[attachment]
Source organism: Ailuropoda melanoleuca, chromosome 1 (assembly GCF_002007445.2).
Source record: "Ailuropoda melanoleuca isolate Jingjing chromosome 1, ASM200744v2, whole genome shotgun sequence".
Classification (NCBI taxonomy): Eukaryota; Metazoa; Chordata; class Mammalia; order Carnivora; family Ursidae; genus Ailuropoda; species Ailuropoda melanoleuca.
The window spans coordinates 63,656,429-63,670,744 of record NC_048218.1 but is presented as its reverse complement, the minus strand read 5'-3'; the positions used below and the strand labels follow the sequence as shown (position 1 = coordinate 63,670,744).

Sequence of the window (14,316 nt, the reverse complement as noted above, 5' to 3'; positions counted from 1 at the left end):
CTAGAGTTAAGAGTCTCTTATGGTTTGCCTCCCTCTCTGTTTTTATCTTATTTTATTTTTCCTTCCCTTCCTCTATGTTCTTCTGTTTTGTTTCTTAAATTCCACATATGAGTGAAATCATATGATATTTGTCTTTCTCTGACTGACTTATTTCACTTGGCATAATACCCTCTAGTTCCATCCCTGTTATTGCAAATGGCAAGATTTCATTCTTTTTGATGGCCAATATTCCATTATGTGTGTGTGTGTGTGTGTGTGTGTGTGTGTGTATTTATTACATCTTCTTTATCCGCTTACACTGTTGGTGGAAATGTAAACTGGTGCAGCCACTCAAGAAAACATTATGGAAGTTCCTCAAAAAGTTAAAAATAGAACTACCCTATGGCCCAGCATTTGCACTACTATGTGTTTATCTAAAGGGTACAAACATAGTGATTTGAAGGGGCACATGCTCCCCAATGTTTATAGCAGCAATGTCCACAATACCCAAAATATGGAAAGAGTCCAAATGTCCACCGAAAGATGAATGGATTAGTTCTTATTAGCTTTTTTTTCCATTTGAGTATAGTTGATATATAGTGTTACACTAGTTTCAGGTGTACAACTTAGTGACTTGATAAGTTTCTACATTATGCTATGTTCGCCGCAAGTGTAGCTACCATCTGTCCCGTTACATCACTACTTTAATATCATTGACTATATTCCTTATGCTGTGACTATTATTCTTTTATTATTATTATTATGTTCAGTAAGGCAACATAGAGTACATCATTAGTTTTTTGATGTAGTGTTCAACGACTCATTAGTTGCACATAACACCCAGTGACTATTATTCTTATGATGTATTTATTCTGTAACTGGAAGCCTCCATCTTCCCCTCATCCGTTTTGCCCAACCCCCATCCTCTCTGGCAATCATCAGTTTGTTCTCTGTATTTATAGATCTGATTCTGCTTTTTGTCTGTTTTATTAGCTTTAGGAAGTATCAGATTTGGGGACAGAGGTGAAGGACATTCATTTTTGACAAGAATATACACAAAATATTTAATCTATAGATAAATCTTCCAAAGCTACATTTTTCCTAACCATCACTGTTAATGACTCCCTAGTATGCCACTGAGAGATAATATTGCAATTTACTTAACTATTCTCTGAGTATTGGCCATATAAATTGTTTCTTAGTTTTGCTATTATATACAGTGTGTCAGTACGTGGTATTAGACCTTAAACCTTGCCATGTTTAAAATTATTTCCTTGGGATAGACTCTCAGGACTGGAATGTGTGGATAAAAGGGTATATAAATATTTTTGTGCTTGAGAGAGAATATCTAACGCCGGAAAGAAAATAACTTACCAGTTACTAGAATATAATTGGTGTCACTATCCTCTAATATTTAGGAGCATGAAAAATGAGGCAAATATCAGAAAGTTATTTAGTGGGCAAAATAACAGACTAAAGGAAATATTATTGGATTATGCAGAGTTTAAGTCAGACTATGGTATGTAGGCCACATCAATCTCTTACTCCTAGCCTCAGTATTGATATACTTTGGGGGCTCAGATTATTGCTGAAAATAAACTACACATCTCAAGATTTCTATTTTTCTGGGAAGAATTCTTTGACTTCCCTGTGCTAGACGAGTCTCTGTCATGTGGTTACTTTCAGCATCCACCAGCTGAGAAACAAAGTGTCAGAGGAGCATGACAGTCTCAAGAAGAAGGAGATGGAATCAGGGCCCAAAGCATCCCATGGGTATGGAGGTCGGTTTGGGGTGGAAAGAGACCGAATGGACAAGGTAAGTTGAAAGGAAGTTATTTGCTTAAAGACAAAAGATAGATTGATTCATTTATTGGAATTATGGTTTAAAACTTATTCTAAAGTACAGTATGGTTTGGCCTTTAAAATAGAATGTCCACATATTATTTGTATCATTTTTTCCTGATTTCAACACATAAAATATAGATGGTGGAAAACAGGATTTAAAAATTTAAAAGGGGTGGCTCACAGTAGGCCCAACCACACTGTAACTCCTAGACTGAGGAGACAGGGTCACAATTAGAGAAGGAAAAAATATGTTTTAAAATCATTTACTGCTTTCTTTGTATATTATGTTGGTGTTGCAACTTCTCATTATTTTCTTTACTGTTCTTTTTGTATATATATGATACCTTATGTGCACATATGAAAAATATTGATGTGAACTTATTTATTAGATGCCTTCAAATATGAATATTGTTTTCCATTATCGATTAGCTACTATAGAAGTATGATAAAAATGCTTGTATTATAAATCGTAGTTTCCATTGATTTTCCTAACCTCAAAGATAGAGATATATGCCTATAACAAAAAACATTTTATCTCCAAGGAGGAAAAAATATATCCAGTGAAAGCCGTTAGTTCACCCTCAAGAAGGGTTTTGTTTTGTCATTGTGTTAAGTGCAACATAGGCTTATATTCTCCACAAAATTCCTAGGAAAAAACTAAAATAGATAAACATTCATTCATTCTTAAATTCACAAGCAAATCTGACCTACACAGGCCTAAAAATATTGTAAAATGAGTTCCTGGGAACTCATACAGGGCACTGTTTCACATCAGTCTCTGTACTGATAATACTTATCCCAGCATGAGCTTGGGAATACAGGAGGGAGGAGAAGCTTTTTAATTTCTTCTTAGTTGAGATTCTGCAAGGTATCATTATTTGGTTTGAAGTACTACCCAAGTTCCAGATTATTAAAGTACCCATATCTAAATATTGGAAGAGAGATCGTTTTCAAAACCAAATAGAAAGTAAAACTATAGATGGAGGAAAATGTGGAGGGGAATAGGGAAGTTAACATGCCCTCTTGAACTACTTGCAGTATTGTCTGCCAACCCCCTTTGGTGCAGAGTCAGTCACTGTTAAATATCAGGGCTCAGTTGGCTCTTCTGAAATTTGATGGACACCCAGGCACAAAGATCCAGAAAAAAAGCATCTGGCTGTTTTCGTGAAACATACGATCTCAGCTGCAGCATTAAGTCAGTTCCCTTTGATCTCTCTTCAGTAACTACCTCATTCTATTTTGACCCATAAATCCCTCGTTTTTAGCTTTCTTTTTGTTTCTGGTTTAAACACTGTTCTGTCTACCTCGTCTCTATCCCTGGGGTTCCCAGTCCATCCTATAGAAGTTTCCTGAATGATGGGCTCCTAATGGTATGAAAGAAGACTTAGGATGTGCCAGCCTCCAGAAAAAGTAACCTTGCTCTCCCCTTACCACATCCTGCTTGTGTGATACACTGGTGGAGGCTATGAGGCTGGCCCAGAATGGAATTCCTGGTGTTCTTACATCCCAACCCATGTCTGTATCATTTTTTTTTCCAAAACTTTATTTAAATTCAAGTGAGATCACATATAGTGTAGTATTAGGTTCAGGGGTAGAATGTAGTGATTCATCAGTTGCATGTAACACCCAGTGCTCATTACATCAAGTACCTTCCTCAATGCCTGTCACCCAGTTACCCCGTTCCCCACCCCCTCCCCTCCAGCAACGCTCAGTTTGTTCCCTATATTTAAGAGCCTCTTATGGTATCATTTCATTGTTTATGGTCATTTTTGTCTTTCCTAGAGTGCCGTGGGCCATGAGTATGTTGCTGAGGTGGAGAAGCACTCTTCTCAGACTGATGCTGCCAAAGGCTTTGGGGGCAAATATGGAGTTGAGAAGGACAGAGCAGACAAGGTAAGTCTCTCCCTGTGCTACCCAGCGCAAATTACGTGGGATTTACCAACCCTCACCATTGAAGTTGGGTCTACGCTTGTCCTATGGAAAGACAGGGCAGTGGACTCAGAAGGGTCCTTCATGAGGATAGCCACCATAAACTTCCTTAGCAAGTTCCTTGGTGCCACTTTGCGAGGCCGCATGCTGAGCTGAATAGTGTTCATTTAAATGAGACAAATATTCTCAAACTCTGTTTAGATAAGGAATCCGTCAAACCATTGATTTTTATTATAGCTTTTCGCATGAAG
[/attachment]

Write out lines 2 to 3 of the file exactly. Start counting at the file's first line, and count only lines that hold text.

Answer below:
Source record: "Ailuropoda melanoleuca isolate Jingjing chromosome 1, ASM200744v2, whole genome shotgun sequence".
Classification (NCBI taxonomy): Eukaryota; Metazoa; Chordata; class Mammalia; order Carnivora; family Ursidae; genus Ailuropoda; species Ailuropoda melanoleuca.